Body of late Cambodian king on final journey home

BEIJING - The body of former Cambodian king Norodom Sihanouk began a final journey home Wednesday, as a plane bearing his coffin left Beijing for Phnom Penh where crowds gathered for an emotional welcome.

A convoy of about 20 vehicles departed from Beijing Hospital, where Sihanouk died of a heart attack on Monday, including a bus decorated with yellow ribbons and flowers in which the coffin rested.

Chinese state television showed the convoy reaching Beijing's airport after traversing normally busy highways that were cleared to allow for its passage. A flight bearing the remains departed shortly after, official media said.

Authorities in Cambodia said they expected 100,000 people to line the streets of the capital Phnom Penh to honour Sihanouk, the charismatic former monarch who is a revered figure in his homeland.

Crowds of mourners had already begun to gather in a park outside the royal palace to mark the final homecoming of the man known as the "King-Father", and began a week of official mourning.

"I hope to see the royal body, I want to see his face one last time," said Mean Pichavisa, 16, as he sat outside the palace cutting up black ribbons for his school friends to pin to their white shirts in a traditional symbol of mourning.

The youngster, who shaved his head in honour of Sihanouk's passing, said the late monarch's homecoming would be a "historic" moment.

"I will remember this day until I die," he told AFP, as white-robed nuns chanted beside him.

His comments reflected many Cambodians' impressions of the king as a benevolent leader who had his share of controversies but guided his people through decades of turmoil including the nightmare of the Khmer Rouge genocide.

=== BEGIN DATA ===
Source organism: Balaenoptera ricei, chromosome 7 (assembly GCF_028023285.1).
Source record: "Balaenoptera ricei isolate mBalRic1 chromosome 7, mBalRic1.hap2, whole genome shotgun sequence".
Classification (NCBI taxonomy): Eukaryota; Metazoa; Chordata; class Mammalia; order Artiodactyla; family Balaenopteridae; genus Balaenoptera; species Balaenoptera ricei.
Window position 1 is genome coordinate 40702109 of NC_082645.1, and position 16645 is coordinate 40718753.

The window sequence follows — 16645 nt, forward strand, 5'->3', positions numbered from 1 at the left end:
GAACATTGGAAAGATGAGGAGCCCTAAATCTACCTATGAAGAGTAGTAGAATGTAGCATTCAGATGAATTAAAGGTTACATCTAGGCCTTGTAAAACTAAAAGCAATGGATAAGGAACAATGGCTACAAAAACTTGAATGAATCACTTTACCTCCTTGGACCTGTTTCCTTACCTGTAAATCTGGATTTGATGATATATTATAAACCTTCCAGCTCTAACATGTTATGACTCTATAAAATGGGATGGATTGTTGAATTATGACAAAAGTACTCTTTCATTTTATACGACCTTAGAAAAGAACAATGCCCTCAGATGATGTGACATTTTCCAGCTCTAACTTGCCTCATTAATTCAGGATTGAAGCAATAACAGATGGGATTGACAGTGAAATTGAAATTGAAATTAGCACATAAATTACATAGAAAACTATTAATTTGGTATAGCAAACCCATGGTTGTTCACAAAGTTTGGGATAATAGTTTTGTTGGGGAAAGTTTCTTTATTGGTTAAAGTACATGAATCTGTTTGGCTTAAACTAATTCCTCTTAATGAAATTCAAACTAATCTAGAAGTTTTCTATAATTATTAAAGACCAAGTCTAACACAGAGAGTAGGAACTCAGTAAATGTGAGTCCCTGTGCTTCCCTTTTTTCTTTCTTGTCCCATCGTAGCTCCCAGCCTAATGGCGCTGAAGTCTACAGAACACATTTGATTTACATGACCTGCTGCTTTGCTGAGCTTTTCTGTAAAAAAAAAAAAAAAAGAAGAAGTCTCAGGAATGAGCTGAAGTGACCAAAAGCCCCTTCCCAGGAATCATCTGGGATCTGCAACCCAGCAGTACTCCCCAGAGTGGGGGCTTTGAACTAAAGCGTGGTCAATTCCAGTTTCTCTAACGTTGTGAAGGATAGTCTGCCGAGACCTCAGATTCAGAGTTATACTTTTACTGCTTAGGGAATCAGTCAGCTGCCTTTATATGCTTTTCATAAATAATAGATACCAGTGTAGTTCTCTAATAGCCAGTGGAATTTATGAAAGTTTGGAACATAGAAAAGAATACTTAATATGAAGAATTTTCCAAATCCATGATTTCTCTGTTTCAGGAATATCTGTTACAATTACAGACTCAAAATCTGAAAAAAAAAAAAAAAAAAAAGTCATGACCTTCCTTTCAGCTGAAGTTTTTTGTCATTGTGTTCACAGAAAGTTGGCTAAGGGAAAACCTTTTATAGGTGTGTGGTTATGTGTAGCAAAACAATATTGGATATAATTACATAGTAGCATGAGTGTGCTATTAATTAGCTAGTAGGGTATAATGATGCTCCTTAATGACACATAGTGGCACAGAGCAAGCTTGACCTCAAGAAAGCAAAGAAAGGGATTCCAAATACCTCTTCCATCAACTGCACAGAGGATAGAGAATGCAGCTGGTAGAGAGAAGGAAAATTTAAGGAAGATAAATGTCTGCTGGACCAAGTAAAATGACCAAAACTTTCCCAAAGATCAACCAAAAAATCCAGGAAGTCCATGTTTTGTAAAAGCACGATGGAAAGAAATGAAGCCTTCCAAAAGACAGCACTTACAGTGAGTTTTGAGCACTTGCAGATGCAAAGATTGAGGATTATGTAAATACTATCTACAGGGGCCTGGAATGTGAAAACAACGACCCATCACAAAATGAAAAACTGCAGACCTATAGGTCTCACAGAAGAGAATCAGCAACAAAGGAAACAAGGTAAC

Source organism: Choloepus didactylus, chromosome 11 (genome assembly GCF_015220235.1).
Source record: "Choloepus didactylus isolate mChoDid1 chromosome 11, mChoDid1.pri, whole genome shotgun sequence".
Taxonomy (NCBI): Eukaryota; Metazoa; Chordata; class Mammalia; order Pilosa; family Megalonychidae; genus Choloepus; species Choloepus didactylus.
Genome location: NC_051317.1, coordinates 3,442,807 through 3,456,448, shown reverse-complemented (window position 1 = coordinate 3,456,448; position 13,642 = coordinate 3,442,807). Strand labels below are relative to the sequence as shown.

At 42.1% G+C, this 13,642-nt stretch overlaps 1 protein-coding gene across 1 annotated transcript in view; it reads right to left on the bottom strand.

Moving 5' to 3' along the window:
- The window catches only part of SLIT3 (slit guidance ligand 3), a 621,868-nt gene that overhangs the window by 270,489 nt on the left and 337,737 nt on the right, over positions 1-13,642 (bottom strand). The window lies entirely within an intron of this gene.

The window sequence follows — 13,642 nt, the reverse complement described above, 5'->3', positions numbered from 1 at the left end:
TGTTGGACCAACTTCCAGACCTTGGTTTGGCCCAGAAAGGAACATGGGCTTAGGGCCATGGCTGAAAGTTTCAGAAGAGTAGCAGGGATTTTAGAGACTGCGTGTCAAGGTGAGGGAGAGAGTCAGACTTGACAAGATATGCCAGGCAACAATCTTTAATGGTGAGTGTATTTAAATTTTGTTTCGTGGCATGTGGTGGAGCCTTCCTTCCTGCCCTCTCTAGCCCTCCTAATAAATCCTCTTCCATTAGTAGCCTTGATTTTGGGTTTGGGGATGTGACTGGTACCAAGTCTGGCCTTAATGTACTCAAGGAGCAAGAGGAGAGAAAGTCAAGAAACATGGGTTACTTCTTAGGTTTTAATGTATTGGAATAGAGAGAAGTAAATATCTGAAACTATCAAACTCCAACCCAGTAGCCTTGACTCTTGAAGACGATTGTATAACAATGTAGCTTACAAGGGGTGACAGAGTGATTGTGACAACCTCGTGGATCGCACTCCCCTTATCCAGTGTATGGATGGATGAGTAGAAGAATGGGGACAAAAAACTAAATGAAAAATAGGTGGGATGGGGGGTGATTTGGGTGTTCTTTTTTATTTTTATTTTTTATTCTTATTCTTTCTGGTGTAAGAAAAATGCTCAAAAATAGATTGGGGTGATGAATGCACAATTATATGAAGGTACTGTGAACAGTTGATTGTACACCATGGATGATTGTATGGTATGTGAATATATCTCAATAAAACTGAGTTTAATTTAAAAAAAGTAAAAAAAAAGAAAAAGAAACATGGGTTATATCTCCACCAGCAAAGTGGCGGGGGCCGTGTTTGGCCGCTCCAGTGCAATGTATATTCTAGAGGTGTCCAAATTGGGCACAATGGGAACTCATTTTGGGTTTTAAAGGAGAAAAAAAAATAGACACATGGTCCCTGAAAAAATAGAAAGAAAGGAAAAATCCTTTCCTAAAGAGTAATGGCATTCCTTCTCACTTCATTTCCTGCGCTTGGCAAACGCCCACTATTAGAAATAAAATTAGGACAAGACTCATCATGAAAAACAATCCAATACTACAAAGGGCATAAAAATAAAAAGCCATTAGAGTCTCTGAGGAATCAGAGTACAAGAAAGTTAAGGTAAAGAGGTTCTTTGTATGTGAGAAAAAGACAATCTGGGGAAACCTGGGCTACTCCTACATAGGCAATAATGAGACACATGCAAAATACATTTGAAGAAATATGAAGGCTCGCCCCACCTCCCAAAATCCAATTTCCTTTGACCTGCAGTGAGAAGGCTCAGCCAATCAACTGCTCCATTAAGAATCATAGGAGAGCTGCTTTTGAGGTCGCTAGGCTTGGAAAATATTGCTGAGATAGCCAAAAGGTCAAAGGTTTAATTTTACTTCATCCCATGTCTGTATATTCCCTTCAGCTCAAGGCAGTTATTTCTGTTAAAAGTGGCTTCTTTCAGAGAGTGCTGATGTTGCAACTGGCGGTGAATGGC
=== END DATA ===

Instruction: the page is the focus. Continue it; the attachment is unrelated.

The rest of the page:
Sihanouk, who died at the age of 89, ascended the throne in 1941 aged just 18. He was placed on the throne twice, abdicated twice and also served variously as premier and head of state.

He stepped down as monarch in favour of his son Sihamoni in 2004 on the grounds of old age and poor health.

His corpse will lie in state at the royal palace in Phnom Penh for three months before an elaborate funeral, according to the government.

Sihanouk, who was close to Chinese revolutionary leaders Mao Zedong and Zhou Enlai, fled to China amid the chaos that frequently gripped his country and spent increasing amounts of time in the country as his health failed.

The former king, who had battled illnesses including cancer, diabetes and heart problems in his later years, remained a staunch supporter of China. He saw it as a "second home" and spent much of his time in the country, accompanied by his devoted sixth wife Monique.

Current king Norodom Sihamoni and Prime Minister Hun Sen had both arrived in Beijing earlier to collect the body.

Dai Bingguo, China's top official on foreign relations, will accompany the coffin back to Cambodia, according to a statement from the Chinese foreign ministry.

Chinese state media published photos showing flags at Tiananmen Square had been lowered to half-mast in honour of Sihanouk.

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